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Defending champion Jordan Spieth assumed his customary position on top of the leaderboard with a brilliant 66 as Shane Lowry led a powerful European challenge for a first Masters title since 1999.
Spieth, who was second on his debut in 2014 and claimed a first green jacket with a record-breaking performance 12 months ago, carded six birdies and no bogeys despite swirling winds on the opening day at Augusta National.
That gave the 22-year-old a two-shot lead over Lowry and New Zealand's Danny Lee, with Paul Casey, Justin Rose, Ian Poulter, Sergio Garcia and Soren Kjeldsen all a shot behind on three under.
Rory McIlroy, who is seeking a first Masters title to complete the career grand slam, was a shot further back alongside Danny Willett, with McIlroy dropping shots on the 16th and 18th and Willett making his only bogey of the day on the last.
World number one Jason Day was a shot off the lead when he raced to the turn in 31 with an eagle and three birdies, but dropped five shots in his last four holes - including a triple bogey on the 16th - to finish level par.
Spieth, who is looking to become just the fourth player after Jack Nicklaus, Nick Faldo and Tiger Woods to successfully defend the year's first major championship, led from start to finish after an opening 64 last year and w as quickly into his stride with birdies on the third, sixth and eighth.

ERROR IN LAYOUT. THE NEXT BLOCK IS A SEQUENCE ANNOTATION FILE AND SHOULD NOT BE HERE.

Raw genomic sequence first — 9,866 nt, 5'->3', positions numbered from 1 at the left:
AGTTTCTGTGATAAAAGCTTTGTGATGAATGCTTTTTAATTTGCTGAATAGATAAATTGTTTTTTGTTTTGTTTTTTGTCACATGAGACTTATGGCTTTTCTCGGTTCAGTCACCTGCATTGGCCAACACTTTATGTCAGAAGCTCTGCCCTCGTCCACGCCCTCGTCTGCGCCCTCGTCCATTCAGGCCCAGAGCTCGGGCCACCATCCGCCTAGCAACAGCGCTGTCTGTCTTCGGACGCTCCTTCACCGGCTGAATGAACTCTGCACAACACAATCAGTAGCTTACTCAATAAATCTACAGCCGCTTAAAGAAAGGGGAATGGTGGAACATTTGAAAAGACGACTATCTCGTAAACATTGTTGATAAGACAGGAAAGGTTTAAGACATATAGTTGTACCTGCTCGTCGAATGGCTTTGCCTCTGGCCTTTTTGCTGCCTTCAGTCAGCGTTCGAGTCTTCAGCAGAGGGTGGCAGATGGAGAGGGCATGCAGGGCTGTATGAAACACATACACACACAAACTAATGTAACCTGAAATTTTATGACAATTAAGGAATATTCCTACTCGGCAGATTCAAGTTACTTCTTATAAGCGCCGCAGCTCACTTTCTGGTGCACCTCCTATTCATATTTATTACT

The world number two, who set records for the highest number of birdies (28) and lowest 36 and 54-hole totals in Masters history last year, also birdied the 10th, 13th and 18th, but was equally pleased to scramble pars on the 11th, 12th and 16th.
"I would have signed for two under today and not even played the round, knowing the conditions that were coming up," said Spieth, who is a record 29 under par for his nine competitive rounds in the Masters. His position after each of those rounds reads 12-3-1-2-1-1-1-1-1.
"I got a lot out of the round with what I felt like was kind of average?ish ball?striking. I got the most I could probably get out of my round today. I think the round today may have been better than the first round last year because of the conditions, I definitely could make that argument."
Playing partner Casey, who was sixth last year and also on his debut in 2004, was similarly impressed, adding: " That was a flawless round of golf. When he got into trouble.... he bailed out in the right place and what could have been an error, he turned into a wonderful par save. It was absolutely flawless.
"One of the toughest days I've ever seen around Augusta National. I played a wonderful round of golf, but it was great to have a front row seat to watch that."